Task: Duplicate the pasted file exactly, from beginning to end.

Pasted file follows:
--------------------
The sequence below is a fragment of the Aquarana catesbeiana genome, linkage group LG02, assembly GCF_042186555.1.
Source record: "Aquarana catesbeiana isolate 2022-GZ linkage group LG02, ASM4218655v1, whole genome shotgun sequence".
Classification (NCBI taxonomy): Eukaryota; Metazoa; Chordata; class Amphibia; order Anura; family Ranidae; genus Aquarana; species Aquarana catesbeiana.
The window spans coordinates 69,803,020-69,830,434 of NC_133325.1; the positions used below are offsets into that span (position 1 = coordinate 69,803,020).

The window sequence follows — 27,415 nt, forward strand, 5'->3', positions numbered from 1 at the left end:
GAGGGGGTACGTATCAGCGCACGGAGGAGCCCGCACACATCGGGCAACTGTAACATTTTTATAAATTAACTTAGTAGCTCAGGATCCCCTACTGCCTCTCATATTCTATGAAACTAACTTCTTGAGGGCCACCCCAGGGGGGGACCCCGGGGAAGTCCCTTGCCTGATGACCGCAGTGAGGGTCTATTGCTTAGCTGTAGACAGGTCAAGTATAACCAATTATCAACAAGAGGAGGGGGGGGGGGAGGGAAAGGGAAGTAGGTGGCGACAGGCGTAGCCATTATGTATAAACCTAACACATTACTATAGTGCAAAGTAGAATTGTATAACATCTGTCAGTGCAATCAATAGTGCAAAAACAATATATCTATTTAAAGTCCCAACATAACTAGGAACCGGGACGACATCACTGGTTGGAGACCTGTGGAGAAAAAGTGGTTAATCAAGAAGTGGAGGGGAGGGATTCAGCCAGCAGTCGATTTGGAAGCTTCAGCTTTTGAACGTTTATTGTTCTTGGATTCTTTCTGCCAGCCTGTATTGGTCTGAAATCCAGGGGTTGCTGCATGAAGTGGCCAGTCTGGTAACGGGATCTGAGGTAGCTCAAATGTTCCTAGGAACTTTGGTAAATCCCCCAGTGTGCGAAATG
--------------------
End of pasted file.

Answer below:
The sequence below is a fragment of the Aquarana catesbeiana genome, linkage group LG02, assembly GCF_042186555.1.
Source record: "Aquarana catesbeiana isolate 2022-GZ linkage group LG02, ASM4218655v1, whole genome shotgun sequence".
Classification (NCBI taxonomy): Eukaryota; Metazoa; Chordata; class Amphibia; order Anura; family Ranidae; genus Aquarana; species Aquarana catesbeiana.
The window spans coordinates 69,803,020-69,830,434 of NC_133325.1; the positions used below are offsets into that span (position 1 = coordinate 69,803,020).

The window sequence follows — 27,415 nt, forward strand, 5'->3', positions numbered from 1 at the left end:
GAGGGGGTACGTATCAGCGCACGGAGGAGCCCGCACACATCGGGCAACTGTAACATTTTTATAAATTAACTTAGTAGCTCAGGATCCCCTACTGCCTCTCATATTCTATGAAACTAACTTCTTGAGGGCCACCCCAGGGGGGGACCCCGGGGAAGTCCCTTGCCTGATGACCGCAGTGAGGGTCTATTGCTTAGCTGTAGACAGGTCAAGTATAACCAATTATCAACAAGAGGAGGGGGGGGGGGAGGGAAAGGGAAGTAGGTGGCGACAGGCGTAGCCATTATGTATAAACCTAACACATTACTATAGTGCAAAGTAGAATTGTATAACATCTGTCAGTGCAATCAATAGTGCAAAAACAATATATCTATTTAAAGTCCCAACATAACTAGGAACCGGGACGACATCACTGGTTGGAGACCTGTGGAGAAAAAGTGGTTAATCAAGAAGTGGAGGGGAGGGATTCAGCCAGCAGTCGATTTGGAAGCTTCAGCTTTTGAACGTTTATTGTTCTTGGATTCTTTCTGCCAGCCTGTATTGGTCTGAAATCCAGGGGTTGCTGCATGAAGTGGCCAGTCTGGTAACGGGATCTGAGGTAGCTCAAATGTTCCTAGGAACTTTGGTAAATCCCCCAGTGTGCGAAATG